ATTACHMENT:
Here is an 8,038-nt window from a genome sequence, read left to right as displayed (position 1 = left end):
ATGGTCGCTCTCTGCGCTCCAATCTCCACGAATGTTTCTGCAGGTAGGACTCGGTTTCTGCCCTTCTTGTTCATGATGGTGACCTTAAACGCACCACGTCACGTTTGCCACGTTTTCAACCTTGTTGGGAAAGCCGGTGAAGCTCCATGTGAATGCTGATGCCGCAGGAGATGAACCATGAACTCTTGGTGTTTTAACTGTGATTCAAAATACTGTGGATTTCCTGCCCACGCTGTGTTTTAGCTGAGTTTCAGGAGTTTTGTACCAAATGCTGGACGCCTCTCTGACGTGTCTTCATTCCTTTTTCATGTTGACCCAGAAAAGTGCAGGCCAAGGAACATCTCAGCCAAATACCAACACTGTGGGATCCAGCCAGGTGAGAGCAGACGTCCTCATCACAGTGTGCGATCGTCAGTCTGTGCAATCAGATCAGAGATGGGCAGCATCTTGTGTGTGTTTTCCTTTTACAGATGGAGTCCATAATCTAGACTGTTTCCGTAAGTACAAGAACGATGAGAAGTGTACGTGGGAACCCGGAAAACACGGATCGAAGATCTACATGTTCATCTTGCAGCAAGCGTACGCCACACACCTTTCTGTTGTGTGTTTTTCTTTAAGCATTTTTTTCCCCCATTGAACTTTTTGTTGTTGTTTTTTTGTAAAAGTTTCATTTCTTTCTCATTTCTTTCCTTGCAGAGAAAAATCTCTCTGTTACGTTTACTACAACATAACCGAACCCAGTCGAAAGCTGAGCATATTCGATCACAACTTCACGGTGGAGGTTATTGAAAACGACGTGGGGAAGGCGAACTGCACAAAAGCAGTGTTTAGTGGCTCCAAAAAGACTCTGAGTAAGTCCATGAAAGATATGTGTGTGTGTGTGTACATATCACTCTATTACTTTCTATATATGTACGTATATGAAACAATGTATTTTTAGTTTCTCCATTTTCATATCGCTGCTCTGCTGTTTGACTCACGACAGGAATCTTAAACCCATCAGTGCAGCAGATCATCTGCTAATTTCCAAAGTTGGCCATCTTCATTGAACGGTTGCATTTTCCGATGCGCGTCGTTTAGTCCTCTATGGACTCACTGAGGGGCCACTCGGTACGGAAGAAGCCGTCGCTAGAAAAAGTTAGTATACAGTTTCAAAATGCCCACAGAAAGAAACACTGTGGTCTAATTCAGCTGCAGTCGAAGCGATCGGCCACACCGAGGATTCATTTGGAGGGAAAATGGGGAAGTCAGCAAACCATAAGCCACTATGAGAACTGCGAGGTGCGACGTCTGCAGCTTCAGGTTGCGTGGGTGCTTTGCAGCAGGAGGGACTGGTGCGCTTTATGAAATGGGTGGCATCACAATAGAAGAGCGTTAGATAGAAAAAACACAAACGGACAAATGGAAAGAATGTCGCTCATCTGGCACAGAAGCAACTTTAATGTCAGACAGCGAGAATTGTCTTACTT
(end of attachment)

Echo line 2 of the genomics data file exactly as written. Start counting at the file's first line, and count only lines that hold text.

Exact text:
ATGGTCGCTCTCTGCGCTCCAATCTCCACGAATGTTTCTGCAGGTAGGACTCGGTTTCTGCCCTTCTTGTTCATGATGGTGACCTTAAACGCACCACGTCACGTTTGCCACGTTTTCAACCTTGTTGGGAAAGCCGGTGAAGCTCCATGTGAATGCTGATGCCGCAGGAGATGAACCATGAACTCTTGGTGTTTTAACTGTGATTCAAAATACTGTGGATTTCCTGCCCACGCTGTGTTTTAGCTGAGTTTCAGGAGTTTTGTACCAAATGCTGGACGCCTCTCTGACGTGTCTTCATTCCTTTTTCATGTTGACCCAGAAAAGTGCAGGCCAAGGAACATCTCAGCCAAATACCAACACTGTGGGATCCAGCCAGGTGAGAGCAGACGTCCTCATCACAGTGTGCGATCGTCAGTCTGTGCAATCAGATCAGAGATGGGCAGCATCTTGTGTGTGTTTTCCTTTTACAGATGGAGTCCATAATCTAGACTGTTTCCGTAAGTACAAGAACGATGAGAAGTGTACGTGGGAACCCGGAAAACACGGATCGAAGATCTACATGTTCATCTTGCAGCAAGCGTACGCCACACACCTTTCTGTTGTGTGTTTTTCTTTAAGCATTTTTTTCCCCCATTGAACTTTTTGTTGTTGTTTTTTTGTAAAAGTTTCATTTCTTTCTCATTTCTTTCCTTGCAGAGAAAAATCTCTCTGTTACGTTTACTACAACATAACCGAACCCAGTCGAAAGCTGAGCATATTCGATCACAACTTCACGGTGGAGGTTATTGAAAACGACGTGGGGAAGGCGAACTGCACAAAAGCAGTGTTTAGTGGCTCCAAAAAGACTCTGAGTAAGTCCATGAAAGATATGTGTGTGTGTGTGTACATATCACTCTATTACTTTCTATATATGTACGTATATGAAACAATGTATTTTTAGTTTCTCCATTTTCATATCGCTGCTCTGCTGTTTGACTCACGACAGGAATCTTAAACCCATCAGTGCAGCAGATCATCTGCTAATTTCCAAAGTTGGCCATCTTCATTGAACGGTTGCATTTTCCGATGCGCGTCGTTTAGTCCTCTATGGACTCACTGAGGGGCCACTCGGTACGGAAGAAGCCGTCGCTAGAAAAAGTTAGTATACAGTTTCAAAATGCCCACAGAAAGAAACACTGTGGTCTAATTCAGCTGCAGTCGAAGCGATCGGCCACACCGAGGATTCATTTGGAGGGAAAATGGGGAAGTCAGCAAACCATAAGCCACTATGAGAACTGCGAGGTGCGACGTCTGCAGCTTCAGGTTGCGTGGGTGCTTTGCAGCAGGAGGGACTGGTGCGCTTTATGAAATGGGTGGCATCACAATAGAAGAGCGTTAGATAGAAAAAACACAAACGGACAAATGGAAAGAATGTCGCTCATCTGGCACAGAAGCAACTTTAATGTCAGACAGCGAGAATTGTCTTACTT